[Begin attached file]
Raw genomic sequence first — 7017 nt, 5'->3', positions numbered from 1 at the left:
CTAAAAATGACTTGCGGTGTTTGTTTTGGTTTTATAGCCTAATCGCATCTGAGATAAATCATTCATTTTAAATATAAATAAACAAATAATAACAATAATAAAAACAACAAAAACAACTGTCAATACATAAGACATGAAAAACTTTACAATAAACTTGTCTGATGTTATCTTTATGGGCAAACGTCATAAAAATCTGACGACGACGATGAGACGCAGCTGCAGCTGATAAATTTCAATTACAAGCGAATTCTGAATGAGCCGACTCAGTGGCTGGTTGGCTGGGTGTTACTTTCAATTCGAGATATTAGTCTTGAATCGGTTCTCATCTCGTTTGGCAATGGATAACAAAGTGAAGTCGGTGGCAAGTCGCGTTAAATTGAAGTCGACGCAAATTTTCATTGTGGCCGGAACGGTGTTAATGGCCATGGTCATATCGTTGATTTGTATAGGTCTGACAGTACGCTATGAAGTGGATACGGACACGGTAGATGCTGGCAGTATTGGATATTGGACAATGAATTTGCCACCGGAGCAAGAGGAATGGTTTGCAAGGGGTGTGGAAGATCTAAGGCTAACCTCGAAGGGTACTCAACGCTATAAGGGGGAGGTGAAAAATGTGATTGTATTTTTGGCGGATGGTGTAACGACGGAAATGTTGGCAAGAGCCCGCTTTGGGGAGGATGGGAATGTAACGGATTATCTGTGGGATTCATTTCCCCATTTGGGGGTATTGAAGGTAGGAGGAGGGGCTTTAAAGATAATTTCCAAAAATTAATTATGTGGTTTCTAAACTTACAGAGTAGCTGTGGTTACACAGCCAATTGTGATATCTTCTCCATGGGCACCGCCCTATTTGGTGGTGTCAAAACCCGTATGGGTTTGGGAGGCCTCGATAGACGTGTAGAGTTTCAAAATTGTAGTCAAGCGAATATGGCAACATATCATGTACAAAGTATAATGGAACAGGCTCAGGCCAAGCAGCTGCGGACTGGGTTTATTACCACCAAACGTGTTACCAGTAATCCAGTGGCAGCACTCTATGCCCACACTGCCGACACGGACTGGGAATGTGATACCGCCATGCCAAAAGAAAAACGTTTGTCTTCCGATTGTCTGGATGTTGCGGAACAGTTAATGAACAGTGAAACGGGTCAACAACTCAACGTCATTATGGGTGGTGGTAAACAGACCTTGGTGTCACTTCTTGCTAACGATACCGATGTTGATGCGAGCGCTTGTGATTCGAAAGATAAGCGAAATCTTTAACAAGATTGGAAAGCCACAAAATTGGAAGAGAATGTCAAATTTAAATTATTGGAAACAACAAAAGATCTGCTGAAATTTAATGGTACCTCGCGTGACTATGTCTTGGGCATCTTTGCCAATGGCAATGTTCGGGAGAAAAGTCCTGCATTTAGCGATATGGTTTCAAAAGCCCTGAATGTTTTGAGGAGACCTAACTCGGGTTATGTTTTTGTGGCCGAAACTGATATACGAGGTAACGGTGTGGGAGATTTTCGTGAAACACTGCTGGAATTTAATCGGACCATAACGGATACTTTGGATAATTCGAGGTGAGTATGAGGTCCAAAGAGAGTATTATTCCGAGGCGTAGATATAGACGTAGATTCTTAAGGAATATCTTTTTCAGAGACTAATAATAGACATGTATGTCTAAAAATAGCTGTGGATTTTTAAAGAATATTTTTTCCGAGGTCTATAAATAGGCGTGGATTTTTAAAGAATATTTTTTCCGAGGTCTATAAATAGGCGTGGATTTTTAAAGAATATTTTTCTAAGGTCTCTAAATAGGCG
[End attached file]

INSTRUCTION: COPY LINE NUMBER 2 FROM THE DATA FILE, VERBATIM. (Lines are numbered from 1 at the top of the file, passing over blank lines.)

CTAAAAATGACTTGCGGTGTTTGTTTTGGTTTTATAGCCTAATCGCATCTGAGATAAATCATTCATTTTAAATATAAATAAACAAATAATAACAATAATAAAAACAACAAAAACAACTGTCAATACATAAGACATGAAAAACTTTACAATAAACTTGTCTGATGTTATCTTTATGGGCAAACGTCATAAAAATCTGACGACGACGATGAGACGCAGCTGCAGCTGATAAATTTCAATTACAAGCGAATTCTGAATGAGCCGACTCAGTGGCTGGTTGGCTGGGTGTTACTTTCAATTCGAGATATTAGTCTTGAATCGGTTCTCATCTCGTTTGGCAATGGATAACAAAGTGAAGTCGGTGGCAAGTCGCGTTAAATTGAAGTCGACGCAAATTTTCATTGTGGCCGGAACGGTGTTAATGGCCATGGTCATATCGTTGATTTGTATAGGTCTGACAGTACGCTATGAAGTGGATACGGACACGGTAGATGCTGGCAGTATTGGATATTGGACAATGAATTTGCCACCGGAGCAAGAGGAATGGTTTGCAAGGGGTGTGGAAGATCTAAGGCTAACCTCGAAGGGTACTCAACGCTATAAGGGGGAGGTGAAAAATGTGATTGTATTTTTGGCGGATGGTGTAACGACGGAAATGTTGGCAAGAGCCCGCTTTGGGGAGGATGGGAATGTAACGGATTATCTGTGGGATTCATTTCCCCATTTGGGGGTATTGAAGGTAGGAGGAGGGGCTTTAAAGATAATTTCCAAAAATTAATTATGTGGTTTCTAAACTTACAGAGTAGCTGTGGTTACACAGCCAATTGTGATATCTTCTCCATGGGCACCGCCCTATTTGGTGGTGTCAAAACCCGTATGGGTTTGGGAGGCCTCGATAGACGTGTAGAGTTTCAAAATTGTAGTCAAGCGAATATGGCAACATATCATGTACAAAGTATAATGGAACAGGCTCAGGCCAAGCAGCTGCGGACTGGGTTTATTACCACCAAACGTGTTACCAGTAATCCAGTGGCAGCACTCTATGCCCACACTGCCGACACGGACTGGGAATGTGATACCGCCATGCCAAAAGAAAAACGTTTGTCTTCCGATTGTCTGGATGTTGCGGAACAGTTAATGAACAGTGAAACGGGTCAACAACTCAACGTCATTATGGGTGGTGGTAAACAGACCTTGGTGTCACTTCTTGCTAACGATACCGATGTTGATGCGAGCGCTTGTGATTCGAAAGATAAGCGAAATCTTTAACAAGATTGGAAAGCCACAAAATTGGAAGAGAATGTCAAATTTAAATTATTGGAAACAACAAAAGATCTGCTGAAATTTAATGGTACCTCGCGTGACTATGTCTTGGGCATCTTTGCCAATGGCAATGTTCGGGAGAAAAGTCCTGCATTTAGCGATATGGTTTCAAAAGCCCTGAATGTTTTGAGGAGACCTAACTCGGGTTATGTTTTTGTGGCCGAAACTGATATACGAGGTAACGGTGTGGGAGATTTTCGTGAAACACTGCTGGAATTTAATCGGACCATAACGGATACTTTGGATAATTCGAGGTGAGTATGAGGTCCAAAGAGAGTATTATTCCGAGGCGTAGATATAGACGTAGATTCTTAAGGAATATCTTTTTCAGAGACTAATAATAGACATGTATGTCTAAAAATAGCTGTGGATTTTTAAAGAATATTTTTTCCGAGGTCTATAAATAGGCGTGGATTTTTAAAGAATATTTTTTCCGAGGTCTATAAATAGGCGTGGATTTTTAAAGAATATTTTTCTAAGGTCTCTAAATAGGCG